A time for Christian courage

Jun 2003    

“Since the children have flesh and blood, he too shared in their humanity so that by his death he might destroy him who holds the power of death — that is, the devil — and free those who all their lives were held in slavery by their fear of death.” — Hebrews 2:14, 15.

“YOU realise, of course, that God will kill us all in the end” drawled my theology professor in his slow Texan cadence. His words were like a slap in the face. Everything in my mind and spirit protested.

Wait a minute, I thought, my faith in Jesus was supposed to remove the threat of death and to keep me healthy and holy until Christ returned. His words hurt for in them I felt all the promises I had claimed, the prayers I had relied on, the faith in faith to overcome any threat to my health, wealth and happiness were slowly slipping through my fingers. Nonetheless, the more I reflected upon them, the more I realised his words were true.

Christ did not remove death from the world; He simply took away its sting. He didn’t die upon the cross to keep my health and wealth safe from all peril, but to release my soul from the fear of death by the power of His resurrection. The witness of Christ, Paul and the Apostles is not the avoidance of suffering and pain, but of courage and power in the face of death.

This is important, for as Christians in a dark and dying world, our faith in the resurrected Lord Jesus should be the source of hope, joy and salvation. In this regard, I am concerned that some of our responses to SARS appear driven more by fear, panic and folly than by the courage fostered by faith in our risen Lord Jesus Christ.

Certainly, Christians should not be foolhardy and churches have taken steps to protect their members. Nonetheless, the measures we adopt should be based on our trust of one another as well as the courage and joy we know through Jesus Christ. Presenting secular information about how to avoid SARS in our Sunday Schools is certainly helpful, but how much more the spiritual vaccine of the power of the Gospel to address our natural fear and anxiety.

To our shame, I have noted that rumours about SARS are spread as fast by Christians and in our churches as they are in fallen society. Such rumours only aid our dark enemy who is intent on sowing panic and fear that he might enslave.

Christians through the ages have faced far worse crises and responded with pluck, courage and hope. It is time we do the same.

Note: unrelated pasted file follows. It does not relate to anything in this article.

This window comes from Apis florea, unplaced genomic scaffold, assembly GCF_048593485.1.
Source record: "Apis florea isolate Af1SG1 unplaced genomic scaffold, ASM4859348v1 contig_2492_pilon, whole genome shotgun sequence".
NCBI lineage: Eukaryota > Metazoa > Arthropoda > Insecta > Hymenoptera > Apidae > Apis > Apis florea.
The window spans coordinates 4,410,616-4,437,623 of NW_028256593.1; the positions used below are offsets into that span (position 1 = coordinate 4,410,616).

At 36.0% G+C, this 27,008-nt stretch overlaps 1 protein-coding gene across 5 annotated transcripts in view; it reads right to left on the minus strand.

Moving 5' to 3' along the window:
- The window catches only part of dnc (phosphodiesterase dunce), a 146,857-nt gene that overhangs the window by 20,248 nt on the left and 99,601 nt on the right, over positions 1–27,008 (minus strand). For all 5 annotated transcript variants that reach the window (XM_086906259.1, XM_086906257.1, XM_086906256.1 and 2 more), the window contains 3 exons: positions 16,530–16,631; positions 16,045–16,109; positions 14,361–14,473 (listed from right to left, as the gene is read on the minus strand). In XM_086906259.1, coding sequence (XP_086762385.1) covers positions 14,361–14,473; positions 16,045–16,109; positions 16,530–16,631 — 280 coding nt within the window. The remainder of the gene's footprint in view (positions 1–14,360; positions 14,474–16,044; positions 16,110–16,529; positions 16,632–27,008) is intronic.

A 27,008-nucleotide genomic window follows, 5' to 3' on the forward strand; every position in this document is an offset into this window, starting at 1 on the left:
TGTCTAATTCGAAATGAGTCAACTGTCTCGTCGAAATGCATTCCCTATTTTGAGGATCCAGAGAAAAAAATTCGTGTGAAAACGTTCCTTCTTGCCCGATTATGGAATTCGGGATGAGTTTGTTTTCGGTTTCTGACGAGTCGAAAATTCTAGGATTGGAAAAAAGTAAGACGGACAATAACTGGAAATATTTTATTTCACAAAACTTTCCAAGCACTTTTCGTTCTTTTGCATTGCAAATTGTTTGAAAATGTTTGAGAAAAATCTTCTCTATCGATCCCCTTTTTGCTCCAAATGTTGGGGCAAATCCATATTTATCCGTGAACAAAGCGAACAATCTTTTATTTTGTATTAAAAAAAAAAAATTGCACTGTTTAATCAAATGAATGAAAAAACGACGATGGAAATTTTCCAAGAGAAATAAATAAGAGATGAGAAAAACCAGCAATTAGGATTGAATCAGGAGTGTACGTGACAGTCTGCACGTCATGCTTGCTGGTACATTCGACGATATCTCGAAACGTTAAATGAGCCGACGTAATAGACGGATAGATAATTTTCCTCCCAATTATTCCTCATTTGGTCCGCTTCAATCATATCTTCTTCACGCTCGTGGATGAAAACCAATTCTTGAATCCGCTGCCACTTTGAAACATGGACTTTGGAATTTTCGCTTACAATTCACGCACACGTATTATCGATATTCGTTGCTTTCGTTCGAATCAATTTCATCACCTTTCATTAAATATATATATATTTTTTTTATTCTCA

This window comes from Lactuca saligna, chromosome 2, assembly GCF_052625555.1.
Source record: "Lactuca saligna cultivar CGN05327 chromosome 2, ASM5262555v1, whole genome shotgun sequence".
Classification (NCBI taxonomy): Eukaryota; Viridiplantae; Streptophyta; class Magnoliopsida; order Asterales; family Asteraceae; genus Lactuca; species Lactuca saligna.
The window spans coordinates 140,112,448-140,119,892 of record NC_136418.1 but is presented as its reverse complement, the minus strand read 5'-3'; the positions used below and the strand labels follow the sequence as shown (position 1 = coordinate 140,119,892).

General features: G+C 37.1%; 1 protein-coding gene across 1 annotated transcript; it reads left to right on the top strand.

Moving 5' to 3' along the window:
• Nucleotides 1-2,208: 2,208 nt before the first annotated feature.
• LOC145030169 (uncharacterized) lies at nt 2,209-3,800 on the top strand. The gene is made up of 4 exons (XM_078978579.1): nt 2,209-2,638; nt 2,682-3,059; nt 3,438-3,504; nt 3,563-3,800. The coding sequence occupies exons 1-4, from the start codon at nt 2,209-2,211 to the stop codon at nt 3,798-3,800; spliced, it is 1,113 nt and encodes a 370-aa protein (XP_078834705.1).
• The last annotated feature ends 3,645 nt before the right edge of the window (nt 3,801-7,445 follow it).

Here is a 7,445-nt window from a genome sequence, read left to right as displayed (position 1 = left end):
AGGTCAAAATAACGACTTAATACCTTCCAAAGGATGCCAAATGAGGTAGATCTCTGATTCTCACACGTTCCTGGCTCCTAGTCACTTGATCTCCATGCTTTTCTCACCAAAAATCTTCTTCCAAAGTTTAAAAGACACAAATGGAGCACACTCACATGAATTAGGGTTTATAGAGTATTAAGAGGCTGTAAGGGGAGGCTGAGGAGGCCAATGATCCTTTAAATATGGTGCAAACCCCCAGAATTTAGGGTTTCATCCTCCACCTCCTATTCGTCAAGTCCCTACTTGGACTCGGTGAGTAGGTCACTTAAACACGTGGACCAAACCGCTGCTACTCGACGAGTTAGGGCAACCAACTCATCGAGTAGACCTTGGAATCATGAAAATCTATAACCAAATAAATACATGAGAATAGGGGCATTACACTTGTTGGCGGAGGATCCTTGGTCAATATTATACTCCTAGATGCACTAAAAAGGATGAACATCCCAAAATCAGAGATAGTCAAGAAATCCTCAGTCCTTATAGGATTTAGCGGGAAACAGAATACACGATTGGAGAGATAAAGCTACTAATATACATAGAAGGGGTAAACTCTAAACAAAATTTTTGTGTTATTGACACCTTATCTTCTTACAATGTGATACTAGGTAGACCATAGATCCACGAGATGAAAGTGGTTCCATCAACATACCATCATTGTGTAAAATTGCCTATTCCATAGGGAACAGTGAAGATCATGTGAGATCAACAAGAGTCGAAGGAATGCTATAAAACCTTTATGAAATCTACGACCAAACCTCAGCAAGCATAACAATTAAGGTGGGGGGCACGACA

First, as Christians we must be committed to truth and a reasonable trust. Around the world, Singapore’s doctors and Ministry of Health are being commended for their transparency and rigour in addressing SARS. Were those in authority not telling the truth as to the magnitude of the disease, it would be in the New York Times tomorrow. They are telling the truth and as Christians we should be doing the same. When rumours by word of mouth, SMS or email cross our path we should challenge those that spread them to verify their facts; if they cannot, we should admonish them to stop spreading gossip and sowing unreasonable fear.

Secondly, our churches and church services should be models of Christian love, trust, courage and hope. Even as we take wise precautions, we must also seriously weigh the underlying message we send by the actions we take. Certainly, it is right to ask those at risk to stay home but we should remember that the church is not just the haven of the “safe and fever-free”, but of all those who love and worship Jesus Christ.

Finally, we need to preach the power of the resurrection. We need to square our shoulders and stiffen our backbone that we might live in accord with Paul’s noble exhortation that “to live is Christ and to die is gain”. By this we will remind our members and those outside the church that just as much as our brave doctors and nurses represent the medical frontline of this battle, we represent the spiritual battle line, which in my view is far more critical.

Our most important task is not merely to survive, but to honour our Lord Jesus Christ. We do so when we reflect His courage and glory in refusing to be driven by the fear of death but assured in the power of His resurrection. In so doing we will not only stare down SARS but also undo the weapons of ignorance, fear and cowardice that the father of all lies is attempting to sow in our midst. This is not merely a medical battle but spiritual. With that in mind let us enter the fray with tenacity and courage as we solicit the prayer the Apostle Paul requested of the church …

“Pray also for me, that whenever I open my mouth, words may be given me so that I will fearlessly make known the mystery of the gospel, for which I am an ambassador in chains. Pray that I may declare it fearlessly, as I should.”

The Rev Dr Tom Harvey is a lecturer at Trinity Theological College and works with the Singapore Presbyterian Church as a Partner in Mission from the Presbyterian Church (USA).


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